# Euler's equations of rigid body motion from least action principle

I would like to derive Euler's equations of rigid body motion from least action principle.

Suppose we are in free space so we have no gravity so Lagrangian is equal to kinetic energy.

$$L = T = \int_M \rho(x)(x\cdot \Omega_B)^2 d^3x$$

where $\rho$ is density, $\Omega_B$ is angular velocity bivector in reference body frame and $M$ is the rigid body.

The action principle says(if I haven't messed up something) that

$$0 = \frac{d}{ds}\bigg|_{s=0}\int_0^T \int_M \rho(x)[x\cdot (\Omega_B(t)+s \delta \Omega(t))]^2 d^3x$$

for every $\delta \Omega$ with zero ends i.e. $\delta \Omega(0)=\delta \Omega(T) = 0$. I should get these equations:

$$I(\Omega_B) - \Omega \times I(\Omega_B)=0$$

where

$$I(\Omega) = \int_M \rho(x) (x\wedge (x\cdot \Omega)) d^3x.$$

But I can't see where I would get the time derivative of $\Omega_B$ from the action principle. Can someone tell me what I'm doing wrong? I guess there is some trouble with that $\delta \Omega$ can't be completely arbitrary.

I) A Lagrangian variational principle for Euler's equations for a rigid body

$$\tag{1} (DL)_i ~=~M_i, \qquad i\in\{1,2,3\},$$

is e.g. explained in Ref. 1. Here the angular momentum $L_i$, $i\in\{1,2,3\}$, along the three principal axes of inertia is tied to the angular velocity $\omega_i$, $i\in\{1,2,3\}$, by the formula

$$\tag{2} L_i~:=~I_i \omega_i, \qquad i\in\{1,2,3\}, \qquad (\text{no sum over }i).$$

The covariant time-derivative $D$ of a vector $\eta_i$, $i\in\{1,2,3\}$, is defined as

$$\tag{3} (D\eta)_i ~:=~ \dot{\eta}_i+(\omega\times\eta)_i, \qquad i\in\{1,2,3\}.$$

The angular velocity vector $\omega$ plays the role of a non-Abelian gauge connection/potential.

II) To see the $so(3)$ Lie algebra, we map an infinitesimal rotation vector $\alpha$ into an antisymmetric real $3\times3$ matrix $r(\alpha)\in so(3)$ as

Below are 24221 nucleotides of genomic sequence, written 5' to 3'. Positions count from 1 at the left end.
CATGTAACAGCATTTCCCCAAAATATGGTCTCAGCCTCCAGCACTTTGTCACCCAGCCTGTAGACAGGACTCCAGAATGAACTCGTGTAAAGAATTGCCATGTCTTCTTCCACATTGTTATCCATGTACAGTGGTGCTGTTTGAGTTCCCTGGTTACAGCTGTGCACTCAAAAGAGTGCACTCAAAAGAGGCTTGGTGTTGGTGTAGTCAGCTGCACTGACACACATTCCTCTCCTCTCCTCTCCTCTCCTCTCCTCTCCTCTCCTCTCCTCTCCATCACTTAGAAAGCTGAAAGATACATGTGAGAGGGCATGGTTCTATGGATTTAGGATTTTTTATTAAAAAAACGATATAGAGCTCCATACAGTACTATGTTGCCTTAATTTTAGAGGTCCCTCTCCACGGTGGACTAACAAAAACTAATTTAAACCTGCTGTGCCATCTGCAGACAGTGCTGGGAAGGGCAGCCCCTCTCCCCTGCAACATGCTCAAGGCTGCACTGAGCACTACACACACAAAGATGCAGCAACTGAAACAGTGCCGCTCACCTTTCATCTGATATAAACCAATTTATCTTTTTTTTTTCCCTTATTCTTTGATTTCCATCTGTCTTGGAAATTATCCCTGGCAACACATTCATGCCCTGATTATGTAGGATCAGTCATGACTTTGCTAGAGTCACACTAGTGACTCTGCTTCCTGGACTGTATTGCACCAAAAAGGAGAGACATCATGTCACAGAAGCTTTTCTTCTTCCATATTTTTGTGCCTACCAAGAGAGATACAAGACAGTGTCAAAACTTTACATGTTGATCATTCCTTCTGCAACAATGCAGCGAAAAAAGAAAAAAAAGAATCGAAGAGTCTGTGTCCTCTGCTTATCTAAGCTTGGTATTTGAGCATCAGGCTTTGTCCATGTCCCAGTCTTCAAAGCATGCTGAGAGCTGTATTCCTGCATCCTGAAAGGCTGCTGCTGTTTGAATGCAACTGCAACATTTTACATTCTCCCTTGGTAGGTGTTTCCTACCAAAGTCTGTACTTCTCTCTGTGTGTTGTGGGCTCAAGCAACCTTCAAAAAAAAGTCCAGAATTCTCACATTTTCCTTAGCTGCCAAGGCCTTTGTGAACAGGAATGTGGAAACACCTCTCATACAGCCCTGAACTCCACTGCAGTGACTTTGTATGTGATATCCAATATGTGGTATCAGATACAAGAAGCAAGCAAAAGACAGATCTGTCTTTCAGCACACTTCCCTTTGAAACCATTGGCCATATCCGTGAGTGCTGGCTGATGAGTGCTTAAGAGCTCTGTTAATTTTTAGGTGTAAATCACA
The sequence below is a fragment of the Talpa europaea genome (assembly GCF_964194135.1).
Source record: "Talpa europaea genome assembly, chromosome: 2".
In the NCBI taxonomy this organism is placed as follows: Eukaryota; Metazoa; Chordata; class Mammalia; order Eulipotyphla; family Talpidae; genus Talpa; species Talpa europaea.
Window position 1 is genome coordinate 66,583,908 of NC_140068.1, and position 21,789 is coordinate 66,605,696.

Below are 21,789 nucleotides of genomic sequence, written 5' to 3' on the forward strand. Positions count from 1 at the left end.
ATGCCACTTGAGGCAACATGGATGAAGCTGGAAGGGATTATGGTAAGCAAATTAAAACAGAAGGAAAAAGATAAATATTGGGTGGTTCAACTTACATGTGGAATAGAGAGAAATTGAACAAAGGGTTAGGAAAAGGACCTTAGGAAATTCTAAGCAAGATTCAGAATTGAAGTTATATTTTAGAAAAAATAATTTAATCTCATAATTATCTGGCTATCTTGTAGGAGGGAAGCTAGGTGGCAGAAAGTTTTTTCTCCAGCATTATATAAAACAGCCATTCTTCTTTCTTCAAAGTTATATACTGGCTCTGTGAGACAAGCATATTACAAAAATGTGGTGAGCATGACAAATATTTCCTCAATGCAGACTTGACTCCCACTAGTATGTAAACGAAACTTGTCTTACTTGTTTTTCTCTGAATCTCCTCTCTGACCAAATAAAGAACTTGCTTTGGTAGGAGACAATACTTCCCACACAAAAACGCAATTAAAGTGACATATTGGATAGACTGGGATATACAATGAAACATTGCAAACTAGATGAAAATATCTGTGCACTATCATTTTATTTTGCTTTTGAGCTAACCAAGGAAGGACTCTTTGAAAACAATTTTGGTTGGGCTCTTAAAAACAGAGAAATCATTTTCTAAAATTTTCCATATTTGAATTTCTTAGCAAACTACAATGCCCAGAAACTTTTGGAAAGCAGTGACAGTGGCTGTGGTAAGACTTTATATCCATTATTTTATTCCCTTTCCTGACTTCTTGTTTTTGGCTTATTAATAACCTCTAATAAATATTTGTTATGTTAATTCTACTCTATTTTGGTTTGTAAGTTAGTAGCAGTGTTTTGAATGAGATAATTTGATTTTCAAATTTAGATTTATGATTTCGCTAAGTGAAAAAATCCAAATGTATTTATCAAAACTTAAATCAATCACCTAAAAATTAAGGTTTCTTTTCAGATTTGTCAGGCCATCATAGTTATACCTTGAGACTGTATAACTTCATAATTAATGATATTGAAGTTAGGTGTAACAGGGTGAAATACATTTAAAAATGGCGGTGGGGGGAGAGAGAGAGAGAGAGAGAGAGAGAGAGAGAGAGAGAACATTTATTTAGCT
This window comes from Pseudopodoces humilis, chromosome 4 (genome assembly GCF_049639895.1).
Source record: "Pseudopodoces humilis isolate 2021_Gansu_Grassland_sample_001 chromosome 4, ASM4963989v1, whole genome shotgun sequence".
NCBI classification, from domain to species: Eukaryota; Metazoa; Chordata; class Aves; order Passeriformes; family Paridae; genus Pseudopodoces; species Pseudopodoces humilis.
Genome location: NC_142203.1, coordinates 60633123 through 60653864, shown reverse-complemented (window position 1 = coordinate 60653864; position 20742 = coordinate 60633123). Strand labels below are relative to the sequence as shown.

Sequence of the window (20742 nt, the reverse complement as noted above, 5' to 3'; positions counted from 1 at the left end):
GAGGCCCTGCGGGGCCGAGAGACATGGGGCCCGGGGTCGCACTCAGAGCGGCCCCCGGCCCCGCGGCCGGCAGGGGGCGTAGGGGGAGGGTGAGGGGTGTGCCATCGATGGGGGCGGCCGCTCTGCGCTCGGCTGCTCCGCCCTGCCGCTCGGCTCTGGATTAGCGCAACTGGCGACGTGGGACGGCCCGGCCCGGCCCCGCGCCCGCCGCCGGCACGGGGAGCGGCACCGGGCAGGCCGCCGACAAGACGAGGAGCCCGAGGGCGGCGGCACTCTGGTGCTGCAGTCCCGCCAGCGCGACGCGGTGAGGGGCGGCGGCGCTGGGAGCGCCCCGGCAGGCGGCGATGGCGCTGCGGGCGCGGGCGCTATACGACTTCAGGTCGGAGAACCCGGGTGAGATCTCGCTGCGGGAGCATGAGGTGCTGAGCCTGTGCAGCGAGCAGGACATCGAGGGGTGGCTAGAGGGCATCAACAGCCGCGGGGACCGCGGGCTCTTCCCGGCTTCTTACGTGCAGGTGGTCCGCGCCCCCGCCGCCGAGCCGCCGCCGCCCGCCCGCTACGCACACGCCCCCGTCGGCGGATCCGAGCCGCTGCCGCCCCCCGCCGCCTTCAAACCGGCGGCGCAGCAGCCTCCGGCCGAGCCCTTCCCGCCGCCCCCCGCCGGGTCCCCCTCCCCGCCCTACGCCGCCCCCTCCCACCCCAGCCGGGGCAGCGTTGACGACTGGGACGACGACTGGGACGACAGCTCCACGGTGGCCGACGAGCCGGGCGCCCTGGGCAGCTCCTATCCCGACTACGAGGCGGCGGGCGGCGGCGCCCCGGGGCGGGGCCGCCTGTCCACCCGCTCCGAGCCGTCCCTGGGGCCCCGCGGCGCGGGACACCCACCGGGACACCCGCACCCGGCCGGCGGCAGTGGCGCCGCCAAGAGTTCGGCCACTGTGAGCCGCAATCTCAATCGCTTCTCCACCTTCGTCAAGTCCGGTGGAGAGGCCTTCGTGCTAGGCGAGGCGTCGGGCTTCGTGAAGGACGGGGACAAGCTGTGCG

$$\tag{4} \alpha_i \quad\longrightarrow\quad r(\alpha)_{jk}~:=~\sum_{i=1}^3\alpha_i \varepsilon_{ijk}.$$

The $so(3)$ Lie-bracket is given by (minus) the vector cross product

$$\tag{5} [r(\alpha),r(\beta)]~=~r(\beta\times \alpha).$$

Similarly, for the corresponding $SO(3)$ Lie group, a finite rotation vector $\alpha$ maps into an orthogonal $3\times3$ rotation matrix $R(\alpha)\in SO(3)$ as explained in this Phys.SE post. Infinitesimally, for an infinitesimal rotation $|\delta\alpha| \ll 1$, the correspondence is

$$\tag{6} R(\delta\alpha)_{jk} ~=~\delta_{jk} + r(\delta\alpha)_{jk} + {\cal O}(\delta\alpha^2).$$

III) A finite non-Abelian gauge transformation $\omega\longrightarrow\omega^{\alpha}$ takes the form

$$\tag{7} r(\omega^{\alpha})~=~R(-\alpha) \left(\frac{d}{dt}-r(\omega)\right)R(\alpha), \qquad \alpha\in \mathbb{R}^3.$$

An infinitesimal non-Abelian gauge transformation $\delta$ takes the form

$$\tag{8} r(\delta\omega)~=~\frac{d}{dt}r(\delta\alpha)-[r(\omega),r(\delta\alpha)],$$

or equivalently

$$\tag{9} \delta\omega_i~=~(D\delta\alpha)_i, \qquad i\in\{1,2,3\},$$

where $\delta\alpha$ denotes an infinitesimal rotation vector corresponding to an $so(3)$ Lie algebra element $r(\delta\alpha)$.

We call (7)-(9) gauge transformations for semantic reasons, because of their familiar form, but note that (most of) them are not unphysical/spurious transformations. We stress that the angular velocity $\omega$ is a physical variable.

IV) Finally we are ready to discuss the action principle. The finite rotation vector $\alpha(t)\in \mathbb{R}^3$ plays the role of independent dynamical variables for the action principle. One may think of virtual rotation paths $\alpha:[t_i,t_f]\to \mathbb{R}^3$ as a reparametrization of virtual angular velocity paths $\omega:[t_i,t_f]\to \mathbb{R}^3$. The action reads

$$\tag{10} S[\alpha,\omega]~=~\int_{t_i}^{t_f} \! dt ~L$$

with Lagrangian

$$\tag{11} L~=~\frac{1}{2} L^{\alpha}\cdot \omega^{\alpha} + M\cdot \alpha ,$$

where

$$\tag{12} L^{\alpha}_i~:=~I_i \omega^{\alpha}_i, \qquad i\in\{1,2,3\}, \qquad (\text{no sum over }i).$$

The Lagrangian (11) consists of rotational kinetic energy plus a source term from the torque $M$. Here $\omega^{\alpha}$ is the actual angular velocity vector, while $\omega$ here (in contrast to above) is a fixed non-dynamical reference vector, which is not varied. It is sort of a gauge-fixing choice. Infinitesimal variation yields

$$\tag{13}\delta L ~\stackrel{(11)}{=}~ L^{\alpha}\cdot \delta\omega^{\alpha} + M\cdot \delta\alpha ~\stackrel{(9)}{=}~ L^{\alpha}\cdot \left(\frac{d}{dt}\delta\alpha + (\omega^{\alpha}\times\delta\alpha)\right) + M\cdot \delta\alpha ,$$

which (after integration by parts and appropriate boundary conditions) leads to Euler's equations (1) for the angular velocity vector $\omega^{\alpha}$.

References:

1. J.E. Marsden and T.S. Ratiu, Introduction to Mechanics and Symmetry, 1998.